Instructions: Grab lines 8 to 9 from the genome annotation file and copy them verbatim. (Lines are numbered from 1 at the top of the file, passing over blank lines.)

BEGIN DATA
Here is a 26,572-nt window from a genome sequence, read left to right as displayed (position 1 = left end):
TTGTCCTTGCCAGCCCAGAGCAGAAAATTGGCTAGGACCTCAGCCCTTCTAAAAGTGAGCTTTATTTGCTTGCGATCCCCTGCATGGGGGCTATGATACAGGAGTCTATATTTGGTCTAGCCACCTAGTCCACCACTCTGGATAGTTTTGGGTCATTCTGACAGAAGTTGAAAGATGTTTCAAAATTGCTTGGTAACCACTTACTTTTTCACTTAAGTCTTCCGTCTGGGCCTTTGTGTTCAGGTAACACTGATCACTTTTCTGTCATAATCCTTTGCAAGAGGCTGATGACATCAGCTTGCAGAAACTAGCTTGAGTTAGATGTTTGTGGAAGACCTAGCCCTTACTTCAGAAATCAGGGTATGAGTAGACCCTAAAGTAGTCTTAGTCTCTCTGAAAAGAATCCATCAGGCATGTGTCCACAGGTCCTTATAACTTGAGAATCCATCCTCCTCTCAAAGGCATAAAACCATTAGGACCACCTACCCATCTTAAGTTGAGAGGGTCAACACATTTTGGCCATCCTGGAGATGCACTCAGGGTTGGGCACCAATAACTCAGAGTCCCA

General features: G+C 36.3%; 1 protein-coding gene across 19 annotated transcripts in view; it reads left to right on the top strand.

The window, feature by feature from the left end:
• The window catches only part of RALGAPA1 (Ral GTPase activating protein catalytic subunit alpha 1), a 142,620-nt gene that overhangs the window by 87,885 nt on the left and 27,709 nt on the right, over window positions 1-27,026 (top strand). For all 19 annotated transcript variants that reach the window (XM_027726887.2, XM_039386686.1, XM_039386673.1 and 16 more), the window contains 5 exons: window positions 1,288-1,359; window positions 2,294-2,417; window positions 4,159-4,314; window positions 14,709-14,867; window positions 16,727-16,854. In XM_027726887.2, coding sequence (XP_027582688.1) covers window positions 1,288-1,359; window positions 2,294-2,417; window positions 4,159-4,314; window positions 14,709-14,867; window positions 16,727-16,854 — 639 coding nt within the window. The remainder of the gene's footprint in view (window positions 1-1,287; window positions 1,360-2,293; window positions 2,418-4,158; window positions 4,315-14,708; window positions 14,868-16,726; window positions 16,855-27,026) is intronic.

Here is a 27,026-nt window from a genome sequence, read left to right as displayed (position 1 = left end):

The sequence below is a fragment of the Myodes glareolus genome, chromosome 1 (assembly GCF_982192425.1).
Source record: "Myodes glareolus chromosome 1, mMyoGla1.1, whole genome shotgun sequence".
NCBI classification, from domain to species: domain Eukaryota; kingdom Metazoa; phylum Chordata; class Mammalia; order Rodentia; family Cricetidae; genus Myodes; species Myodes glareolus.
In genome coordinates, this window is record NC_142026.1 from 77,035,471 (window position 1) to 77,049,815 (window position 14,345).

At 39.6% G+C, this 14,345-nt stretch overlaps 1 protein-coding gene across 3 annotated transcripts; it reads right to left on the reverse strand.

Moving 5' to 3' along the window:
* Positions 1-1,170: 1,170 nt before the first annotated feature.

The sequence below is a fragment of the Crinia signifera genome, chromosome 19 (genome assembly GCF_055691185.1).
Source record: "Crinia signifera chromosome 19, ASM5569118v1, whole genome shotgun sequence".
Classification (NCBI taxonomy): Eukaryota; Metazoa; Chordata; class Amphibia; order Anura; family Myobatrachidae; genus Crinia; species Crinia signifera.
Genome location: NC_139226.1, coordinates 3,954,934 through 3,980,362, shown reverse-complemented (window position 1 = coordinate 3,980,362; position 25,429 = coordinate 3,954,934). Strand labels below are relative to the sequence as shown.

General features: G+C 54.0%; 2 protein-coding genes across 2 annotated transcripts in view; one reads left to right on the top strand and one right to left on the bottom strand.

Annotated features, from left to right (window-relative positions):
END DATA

Source record: "Myodes glareolus chromosome 1, mMyoGla1.1, whole genome shotgun sequence".
NCBI classification, from domain to species: domain Eukaryota; kingdom Metazoa; phylum Chordata; class Mammalia; order Rodentia; family Cricetidae; genus Myodes; species Myodes glareolus.